After the death of their college age son, Anne (Barbara Crampton) and Paul Sacchetti (Andrew Sensenig) relocate to the snow-swept New England hamlet of Aylesbury, a sleepy village where all is most certainly not as it seems. When strange sounds and eerie feelings convince Anne that her son's spirit is still with them, they invite an eccentric, New Age couple (Larry Fessenden) to help them get to the bottom of the mystery. They discover that not only are the house's first residents, the vengeful Dagmar family, still there - but so is an ancient power. A primal darkness slumbers under the old home, waking up every thirty years and demanding the fresh blood of a new family.
Mild Spoilers ...
- We Are Still Here review by NP
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When a middle-aged couple Anne and Paul Sacchetti (Barbara Crampton and Andrew Sensenig) move into an isolated, creepy looking house, in a film called ‘We Are Still Here’, it’s no great surprise to guess what will happen.
I love horror films that use natural elements to underline a sense of isolation. Fog, sea, rain, nightfall – or a neighbourhood in the icy grip of snowbound winter, as here – all provide a background of seclusion. The Director (and writer) Ted Geoghegan makes great use of this, generously using imagery of icy branches, frosted pathways or snow blown like smoke by gales across fields, which really promotes the atmosphere, as inside the house, things begin to get creepy almost from the get-go. One moment we are treated to a build-up of a ghostly nature; the next, a sedate panorama of the whitened beauty of the environment.
At first, delving so soon into early frights seems like a mistake. Eerie noises, disowned footsteps, shadows moving of their own accord – all these flourishes aren’t particularly effective when we don’t know the characters they are inflicting themselves upon, or indeed any kind of backstory. And yet the pace does not dissipate. Things get progressively bloodier. Other characters are introduced, and if they are lucky, they are not graphically killed by blackened, glowing-eyed dead things. And by this time, we have learnt enough about the main couple - that they are still grieving over the loss of their son, and that they think the spirit in the house may be his – to invest empathy in their fate.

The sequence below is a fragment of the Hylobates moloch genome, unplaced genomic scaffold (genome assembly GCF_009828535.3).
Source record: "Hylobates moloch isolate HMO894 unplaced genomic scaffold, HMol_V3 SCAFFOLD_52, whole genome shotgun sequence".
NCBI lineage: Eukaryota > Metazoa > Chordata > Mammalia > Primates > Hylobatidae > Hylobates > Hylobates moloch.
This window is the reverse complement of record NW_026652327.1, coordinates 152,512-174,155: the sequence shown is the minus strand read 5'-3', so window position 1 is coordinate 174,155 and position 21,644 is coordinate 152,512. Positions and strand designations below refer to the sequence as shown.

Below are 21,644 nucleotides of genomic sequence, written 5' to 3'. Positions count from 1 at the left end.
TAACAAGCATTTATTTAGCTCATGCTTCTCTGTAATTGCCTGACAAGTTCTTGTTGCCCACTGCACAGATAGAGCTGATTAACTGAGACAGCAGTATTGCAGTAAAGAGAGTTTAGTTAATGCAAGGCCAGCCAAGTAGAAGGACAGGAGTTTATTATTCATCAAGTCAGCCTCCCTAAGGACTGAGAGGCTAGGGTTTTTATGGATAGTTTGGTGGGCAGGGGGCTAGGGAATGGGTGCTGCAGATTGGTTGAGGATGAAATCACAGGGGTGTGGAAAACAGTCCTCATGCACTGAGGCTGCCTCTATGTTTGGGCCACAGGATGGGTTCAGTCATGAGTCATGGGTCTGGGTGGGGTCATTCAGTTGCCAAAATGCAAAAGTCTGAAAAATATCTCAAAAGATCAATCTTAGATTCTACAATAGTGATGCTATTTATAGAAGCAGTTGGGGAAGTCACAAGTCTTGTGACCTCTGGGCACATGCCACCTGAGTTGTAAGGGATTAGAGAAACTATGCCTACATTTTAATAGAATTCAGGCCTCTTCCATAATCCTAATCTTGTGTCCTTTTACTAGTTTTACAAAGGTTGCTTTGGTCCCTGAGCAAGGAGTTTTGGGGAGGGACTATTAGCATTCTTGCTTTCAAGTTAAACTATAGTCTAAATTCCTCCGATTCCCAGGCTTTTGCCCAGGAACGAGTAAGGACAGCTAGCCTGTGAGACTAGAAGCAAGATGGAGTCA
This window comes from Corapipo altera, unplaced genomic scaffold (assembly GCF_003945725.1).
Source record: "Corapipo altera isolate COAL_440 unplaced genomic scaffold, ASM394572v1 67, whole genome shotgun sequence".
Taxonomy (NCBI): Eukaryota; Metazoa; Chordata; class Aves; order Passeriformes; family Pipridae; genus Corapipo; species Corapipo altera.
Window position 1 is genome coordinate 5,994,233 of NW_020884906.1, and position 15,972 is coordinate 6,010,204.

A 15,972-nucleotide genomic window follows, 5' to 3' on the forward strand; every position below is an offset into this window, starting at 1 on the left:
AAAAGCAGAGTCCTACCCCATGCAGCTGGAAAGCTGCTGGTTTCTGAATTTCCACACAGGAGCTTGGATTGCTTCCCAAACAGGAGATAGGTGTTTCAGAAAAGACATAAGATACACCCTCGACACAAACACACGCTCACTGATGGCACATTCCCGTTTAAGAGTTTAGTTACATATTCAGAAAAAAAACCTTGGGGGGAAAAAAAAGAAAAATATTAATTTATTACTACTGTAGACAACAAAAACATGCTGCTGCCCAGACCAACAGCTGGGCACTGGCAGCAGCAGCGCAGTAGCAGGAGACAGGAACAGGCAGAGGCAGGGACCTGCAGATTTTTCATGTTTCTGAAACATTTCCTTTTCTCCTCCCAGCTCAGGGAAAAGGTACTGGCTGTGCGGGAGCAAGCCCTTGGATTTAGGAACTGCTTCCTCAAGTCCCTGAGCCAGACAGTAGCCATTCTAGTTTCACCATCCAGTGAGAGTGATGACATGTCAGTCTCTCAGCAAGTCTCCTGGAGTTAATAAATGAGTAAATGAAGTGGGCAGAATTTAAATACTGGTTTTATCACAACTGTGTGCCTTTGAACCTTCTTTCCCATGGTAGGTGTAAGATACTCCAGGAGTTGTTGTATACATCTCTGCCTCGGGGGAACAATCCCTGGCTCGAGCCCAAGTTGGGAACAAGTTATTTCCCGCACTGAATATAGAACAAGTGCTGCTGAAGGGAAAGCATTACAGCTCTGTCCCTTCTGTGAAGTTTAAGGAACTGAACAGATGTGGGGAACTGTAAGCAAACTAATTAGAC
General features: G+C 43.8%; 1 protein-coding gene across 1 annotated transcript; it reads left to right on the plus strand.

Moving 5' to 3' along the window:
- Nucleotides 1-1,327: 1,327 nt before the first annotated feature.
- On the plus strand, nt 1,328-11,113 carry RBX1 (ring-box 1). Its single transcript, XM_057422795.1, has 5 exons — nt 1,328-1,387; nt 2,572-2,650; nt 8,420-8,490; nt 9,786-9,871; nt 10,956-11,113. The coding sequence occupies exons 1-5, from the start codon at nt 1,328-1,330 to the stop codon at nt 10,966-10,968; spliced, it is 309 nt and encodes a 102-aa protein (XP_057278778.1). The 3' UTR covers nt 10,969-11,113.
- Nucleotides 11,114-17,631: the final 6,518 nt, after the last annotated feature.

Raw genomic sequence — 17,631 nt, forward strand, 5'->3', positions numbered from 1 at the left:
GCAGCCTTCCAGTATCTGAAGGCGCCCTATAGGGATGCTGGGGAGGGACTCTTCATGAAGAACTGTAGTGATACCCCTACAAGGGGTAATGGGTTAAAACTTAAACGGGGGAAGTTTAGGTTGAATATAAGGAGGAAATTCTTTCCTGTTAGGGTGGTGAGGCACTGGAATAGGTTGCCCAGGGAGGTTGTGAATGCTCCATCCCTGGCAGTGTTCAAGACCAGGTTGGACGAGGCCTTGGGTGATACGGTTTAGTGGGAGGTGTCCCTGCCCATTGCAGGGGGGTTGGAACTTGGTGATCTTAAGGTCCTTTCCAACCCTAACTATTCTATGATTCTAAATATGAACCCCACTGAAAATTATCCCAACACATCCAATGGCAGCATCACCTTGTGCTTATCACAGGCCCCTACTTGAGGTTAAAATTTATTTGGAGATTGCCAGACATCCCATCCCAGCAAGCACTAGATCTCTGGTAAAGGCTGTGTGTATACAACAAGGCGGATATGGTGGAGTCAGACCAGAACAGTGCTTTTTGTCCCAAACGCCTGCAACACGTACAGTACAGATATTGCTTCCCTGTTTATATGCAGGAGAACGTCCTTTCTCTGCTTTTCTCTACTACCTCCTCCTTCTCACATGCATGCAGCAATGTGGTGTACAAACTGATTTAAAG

One thing that sets this film apart from many others is that the main characters are middle-aged. The young couple, when they arrive, don’t last for very long before they are despatched, their bodies never found or mentioned in the narrative again. And yet events occur at such a pace as the story moves on, there is little time to take stock.
Explanations are brief and scant. We learn that the house may have been built upon an ancient burial site, was owned by the Dagmars, and that they used the place as a funeral home and sold the corpses. Whatever the explicit reasons, there’s more than enough ghoulishness within the premises to make reasonable the current hauntings.
The superb score is composed by Wojciech Golczewski, and was released in 2015.